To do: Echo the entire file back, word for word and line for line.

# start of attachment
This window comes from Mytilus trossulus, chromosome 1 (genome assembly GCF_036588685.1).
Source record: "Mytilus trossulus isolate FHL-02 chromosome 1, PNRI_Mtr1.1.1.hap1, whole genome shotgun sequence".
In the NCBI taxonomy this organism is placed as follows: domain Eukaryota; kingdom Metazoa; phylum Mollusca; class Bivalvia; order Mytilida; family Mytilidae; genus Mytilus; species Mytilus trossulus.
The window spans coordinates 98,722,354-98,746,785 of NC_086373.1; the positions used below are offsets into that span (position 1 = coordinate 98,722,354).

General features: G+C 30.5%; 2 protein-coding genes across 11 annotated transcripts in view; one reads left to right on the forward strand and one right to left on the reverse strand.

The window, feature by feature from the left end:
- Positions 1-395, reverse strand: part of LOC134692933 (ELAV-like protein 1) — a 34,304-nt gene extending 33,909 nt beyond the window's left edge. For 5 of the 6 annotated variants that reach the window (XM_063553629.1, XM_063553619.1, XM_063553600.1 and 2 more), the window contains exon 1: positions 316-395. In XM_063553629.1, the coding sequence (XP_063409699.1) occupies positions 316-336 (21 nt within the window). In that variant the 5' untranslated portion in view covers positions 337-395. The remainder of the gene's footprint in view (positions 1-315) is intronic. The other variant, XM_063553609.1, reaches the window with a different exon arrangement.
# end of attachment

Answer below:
This window comes from Mytilus trossulus, chromosome 1 (genome assembly GCF_036588685.1).
Source record: "Mytilus trossulus isolate FHL-02 chromosome 1, PNRI_Mtr1.1.1.hap1, whole genome shotgun sequence".
In the NCBI taxonomy this organism is placed as follows: domain Eukaryota; kingdom Metazoa; phylum Mollusca; class Bivalvia; order Mytilida; family Mytilidae; genus Mytilus; species Mytilus trossulus.
The window spans coordinates 98,722,354-98,746,785 of NC_086373.1; the positions used below are offsets into that span (position 1 = coordinate 98,722,354).

General features: G+C 30.5%; 2 protein-coding genes across 11 annotated transcripts in view; one reads left to right on the forward strand and one right to left on the reverse strand.

The window, feature by feature from the left end:
- Positions 1-395, reverse strand: part of LOC134692933 (ELAV-like protein 1) — a 34,304-nt gene extending 33,909 nt beyond the window's left edge. For 5 of the 6 annotated variants that reach the window (XM_063553629.1, XM_063553619.1, XM_063553600.1 and 2 more), the window contains exon 1: positions 316-395. In XM_063553629.1, the coding sequence (XP_063409699.1) occupies positions 316-336 (21 nt within the window). In that variant the 5' untranslated portion in view covers positions 337-395. The remainder of the gene's footprint in view (positions 1-315) is intronic. The other variant, XM_063553609.1, reaches the window with a different exon arrangement.